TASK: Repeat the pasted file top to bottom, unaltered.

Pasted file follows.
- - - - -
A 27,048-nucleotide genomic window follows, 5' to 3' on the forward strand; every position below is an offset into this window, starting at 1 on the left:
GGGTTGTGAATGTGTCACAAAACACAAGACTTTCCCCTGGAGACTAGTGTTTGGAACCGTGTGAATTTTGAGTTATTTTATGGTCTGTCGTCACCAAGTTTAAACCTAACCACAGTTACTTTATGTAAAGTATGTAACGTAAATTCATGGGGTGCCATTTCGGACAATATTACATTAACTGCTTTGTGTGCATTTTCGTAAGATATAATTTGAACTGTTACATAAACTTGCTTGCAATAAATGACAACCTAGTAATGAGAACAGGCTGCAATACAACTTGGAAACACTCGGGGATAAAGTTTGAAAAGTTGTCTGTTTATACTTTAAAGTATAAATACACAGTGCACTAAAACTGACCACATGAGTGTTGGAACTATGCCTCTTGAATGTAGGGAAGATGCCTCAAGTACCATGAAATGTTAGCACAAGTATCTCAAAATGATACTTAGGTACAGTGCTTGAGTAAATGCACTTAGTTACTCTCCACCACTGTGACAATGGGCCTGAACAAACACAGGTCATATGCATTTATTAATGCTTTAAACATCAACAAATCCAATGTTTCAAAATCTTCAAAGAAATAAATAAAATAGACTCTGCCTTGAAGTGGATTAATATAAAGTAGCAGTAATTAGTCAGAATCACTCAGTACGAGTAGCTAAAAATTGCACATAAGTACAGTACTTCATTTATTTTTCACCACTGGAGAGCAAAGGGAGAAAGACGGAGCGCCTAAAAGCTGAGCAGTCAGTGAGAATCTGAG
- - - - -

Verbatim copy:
A 27,048-nucleotide genomic window follows, 5' to 3' on the forward strand; every position below is an offset into this window, starting at 1 on the left:
GGGTTGTGAATGTGTCACAAAACACAAGACTTTCCCCTGGAGACTAGTGTTTGGAACCGTGTGAATTTTGAGTTATTTTATGGTCTGTCGTCACCAAGTTTAAACCTAACCACAGTTACTTTATGTAAAGTATGTAACGTAAATTCATGGGGTGCCATTTCGGACAATATTACATTAACTGCTTTGTGTGCATTTTCGTAAGATATAATTTGAACTGTTACATAAACTTGCTTGCAATAAATGACAACCTAGTAATGAGAACAGGCTGCAATACAACTTGGAAACACTCGGGGATAAAGTTTGAAAAGTTGTCTGTTTATACTTTAAAGTATAAATACACAGTGCACTAAAACTGACCACATGAGTGTTGGAACTATGCCTCTTGAATGTAGGGAAGATGCCTCAAGTACCATGAAATGTTAGCACAAGTATCTCAAAATGATACTTAGGTACAGTGCTTGAGTAAATGCACTTAGTTACTCTCCACCACTGTGACAATGGGCCTGAACAAACACAGGTCATATGCATTTATTAATGCTTTAAACATCAACAAATCCAATGTTTCAAAATCTTCAAAGAAATAAATAAAATAGACTCTGCCTTGAAGTGGATTAATATAAAGTAGCAGTAATTAGTCAGAATCACTCAGTACGAGTAGCTAAAAATTGCACATAAGTACAGTACTTCATTTATTTTTCACCACTGGAGAGCAAAGGGAGAAAGACGGAGCGCCTAAAAGCTGAGCAGTCAGTGAGAATCTGAG